Thursday, November 6, 2014


Well, Will and I have spent the last two days in constant motion.  This was partially a protective measure to deal with this new, forgotten sensation of cold (kinetic energy! We only start shivering when we stop walking!) and partially a concession to the sheer size of Istanbul. We walked for days without reaching the end of the three neighborhoods we explored; I have the feeling we could have spent our whole two months in that city without getting tired of the street food, the cobblestones, the mosques and minarets, the super hip boutiques in the super hipster neighborhoods, the constant fashion show parading down Istiklal. A few pictures:

The inside of the Aya Sophia. 

One of, like, 17 mosques we saw in a row. Was this one the Aya Sophia? I don't think so, but I don't really remember and they kind of all looked identical.

Our host Fatih and Will in the attic apartment
Last night, after saying our goodbyes to Fatih, Will and I headed to the bus terminal to catch the 10:00 overnight to Bulgaria.  The bus was (to our Cameroonian-trained senses) astonishingly empty, with TVs on the backs of the seats and coffee service to soften the blow before we hit the border crossing.  Our TVs went unused; exhausted by three days of hiking up and down Istanbul, we fell asleep immediately, to wake at 1:00 am when we arrived at the Bulgarian border.  The crossing was cold; the temperature had fallen to 6 degrees Celsius, so we stamped and blew as we waited in line like carriage horses in Central Park.  The whole thing took about an hour, and we were off again, sprawled across our empty rows like KINGS, I tell you, KINGS!

The bus was headed to Sofia, although the ticket agent had assured us we could be dropped in Plovdiv, no problem.  Our bus driver, upon hearing our destination, had elucidated what this meant: we could be dropped on the side of the highway next to the Plovdiv exit, 3.5 kilometers from the city itself.  At the time, Will and I looked at each other and shrugged.  We were backpacking.  We could certainly start to hike into town, and if we could hitch a ride along the way, so much the better.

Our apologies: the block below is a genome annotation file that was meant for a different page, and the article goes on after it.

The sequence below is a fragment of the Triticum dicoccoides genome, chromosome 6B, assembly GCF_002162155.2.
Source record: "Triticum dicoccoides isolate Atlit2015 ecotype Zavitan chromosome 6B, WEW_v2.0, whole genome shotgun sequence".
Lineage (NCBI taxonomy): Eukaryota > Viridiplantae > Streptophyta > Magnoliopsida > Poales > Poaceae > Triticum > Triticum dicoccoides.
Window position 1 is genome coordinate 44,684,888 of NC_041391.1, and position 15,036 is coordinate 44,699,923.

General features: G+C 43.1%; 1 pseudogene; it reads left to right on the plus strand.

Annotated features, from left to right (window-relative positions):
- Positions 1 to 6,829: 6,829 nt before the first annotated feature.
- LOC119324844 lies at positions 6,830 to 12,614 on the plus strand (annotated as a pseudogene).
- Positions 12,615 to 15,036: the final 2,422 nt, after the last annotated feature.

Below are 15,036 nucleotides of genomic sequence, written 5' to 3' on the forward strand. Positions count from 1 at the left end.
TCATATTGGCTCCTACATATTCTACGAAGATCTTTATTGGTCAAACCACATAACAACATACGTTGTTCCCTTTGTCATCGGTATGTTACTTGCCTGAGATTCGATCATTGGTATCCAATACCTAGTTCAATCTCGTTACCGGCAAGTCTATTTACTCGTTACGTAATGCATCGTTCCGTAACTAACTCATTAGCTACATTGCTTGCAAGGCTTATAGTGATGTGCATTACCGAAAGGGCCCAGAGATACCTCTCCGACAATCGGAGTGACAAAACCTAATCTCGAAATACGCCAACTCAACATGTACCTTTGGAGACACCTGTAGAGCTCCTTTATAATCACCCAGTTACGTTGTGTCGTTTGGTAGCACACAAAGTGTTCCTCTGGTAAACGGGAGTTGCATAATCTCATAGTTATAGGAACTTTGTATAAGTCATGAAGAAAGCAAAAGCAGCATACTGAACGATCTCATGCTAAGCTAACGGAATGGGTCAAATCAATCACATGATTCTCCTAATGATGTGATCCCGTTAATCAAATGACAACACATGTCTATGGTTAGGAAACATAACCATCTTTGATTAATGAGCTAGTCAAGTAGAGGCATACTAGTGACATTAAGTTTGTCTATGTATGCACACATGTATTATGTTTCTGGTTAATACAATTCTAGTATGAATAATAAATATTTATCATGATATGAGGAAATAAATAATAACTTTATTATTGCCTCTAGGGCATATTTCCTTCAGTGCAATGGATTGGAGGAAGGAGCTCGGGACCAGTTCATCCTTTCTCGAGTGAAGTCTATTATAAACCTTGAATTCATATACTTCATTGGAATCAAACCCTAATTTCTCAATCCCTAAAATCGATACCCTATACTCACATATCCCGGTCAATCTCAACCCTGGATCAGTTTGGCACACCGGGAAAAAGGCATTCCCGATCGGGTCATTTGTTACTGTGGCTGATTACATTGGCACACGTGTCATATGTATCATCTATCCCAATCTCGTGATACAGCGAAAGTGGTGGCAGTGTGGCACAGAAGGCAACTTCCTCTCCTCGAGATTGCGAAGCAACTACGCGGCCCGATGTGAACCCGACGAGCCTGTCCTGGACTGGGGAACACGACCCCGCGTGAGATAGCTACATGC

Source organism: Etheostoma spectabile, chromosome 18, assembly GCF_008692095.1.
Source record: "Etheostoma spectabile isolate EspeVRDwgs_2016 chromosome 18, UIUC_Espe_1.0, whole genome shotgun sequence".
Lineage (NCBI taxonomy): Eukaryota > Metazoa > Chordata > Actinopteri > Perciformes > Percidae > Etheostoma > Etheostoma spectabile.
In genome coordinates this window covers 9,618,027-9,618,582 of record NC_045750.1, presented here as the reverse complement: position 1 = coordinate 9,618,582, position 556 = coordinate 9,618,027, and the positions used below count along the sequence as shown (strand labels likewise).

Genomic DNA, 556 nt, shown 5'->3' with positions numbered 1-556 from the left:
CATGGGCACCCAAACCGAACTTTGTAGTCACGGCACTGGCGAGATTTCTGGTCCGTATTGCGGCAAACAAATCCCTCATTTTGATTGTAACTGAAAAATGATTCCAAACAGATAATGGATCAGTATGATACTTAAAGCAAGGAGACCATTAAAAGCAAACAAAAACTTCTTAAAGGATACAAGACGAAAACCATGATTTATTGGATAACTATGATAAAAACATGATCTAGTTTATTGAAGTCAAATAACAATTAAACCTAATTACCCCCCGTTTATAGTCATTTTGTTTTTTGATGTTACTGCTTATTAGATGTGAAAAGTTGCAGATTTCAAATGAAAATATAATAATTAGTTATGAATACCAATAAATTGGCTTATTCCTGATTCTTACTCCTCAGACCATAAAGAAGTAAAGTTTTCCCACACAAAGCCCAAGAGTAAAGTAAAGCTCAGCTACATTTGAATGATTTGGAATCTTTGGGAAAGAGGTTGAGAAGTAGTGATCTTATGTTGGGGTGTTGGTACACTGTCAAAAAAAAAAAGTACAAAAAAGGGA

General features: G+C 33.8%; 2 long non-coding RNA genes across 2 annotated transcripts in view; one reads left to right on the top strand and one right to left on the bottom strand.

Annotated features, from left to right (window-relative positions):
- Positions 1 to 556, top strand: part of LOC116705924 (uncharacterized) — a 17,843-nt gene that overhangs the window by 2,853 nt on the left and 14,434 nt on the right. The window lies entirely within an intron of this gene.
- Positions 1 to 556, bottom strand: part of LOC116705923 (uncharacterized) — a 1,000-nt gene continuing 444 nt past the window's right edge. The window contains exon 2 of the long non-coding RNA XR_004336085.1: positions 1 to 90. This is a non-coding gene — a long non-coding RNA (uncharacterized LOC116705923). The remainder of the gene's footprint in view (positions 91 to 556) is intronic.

When we reached the turnoff for Plovdiv, it was 4:30 in the morning and the temperature had fallen to 1 degree Celsius. The highway was dense with fog, halogen lamps smearing orange patches into the mist.  Will and I scrambled out of the bus into the bitter cold, rapidly rethinking our strategy.  There was a single gas station on the side of the highway, and we made our way towards it. "If we buy something every 45 minutes to placate the shop guy, we can probably huddle inside until the sun rises," Will suggested doubtfully.

Our bus driver, however, had other plans.  He had quickly discerned that we were mere babes in arms, unable to speak a word in either Turkish or Bulgarian, and apparently felt somehow responsible for leaving such saps on the side of the road, given the conditions.  He had hurried out of the bus after us, and while explaining something neither of us understood, managed to summon, as if by magic, what must have been the single taxi trolling the outskirts of Plovdiv at 4:30 in the morning.

We had located a hostel in advance, and not only laboriously copied the address in Cyrillic, but pulled up a screenshot of the Google Maps page showing its location on Will's laptop (sometimes Will and I act like people who have smartphones, only without the convenience of the phones or the 3G internet). The taxi driver seemed determined to misunderstand where we wanted to go, repeatedly offering that he knew a very nice hotel, very cheap.  When we insisted on our original location, he went into a muttered tirade in Bulgarian, occasionally exploding with an affronted-sounding "Hostel!"

By 5:30 we had arrived at our hostel, Cribs. We dropped our backpacks and, feeling a surprising surge of energy, decided to kill the time before things opened and we could eat breakfast by going on a run.  As I go to press, we have both showered and coffee'd, and are about to begin our exploration of Plovdiv.

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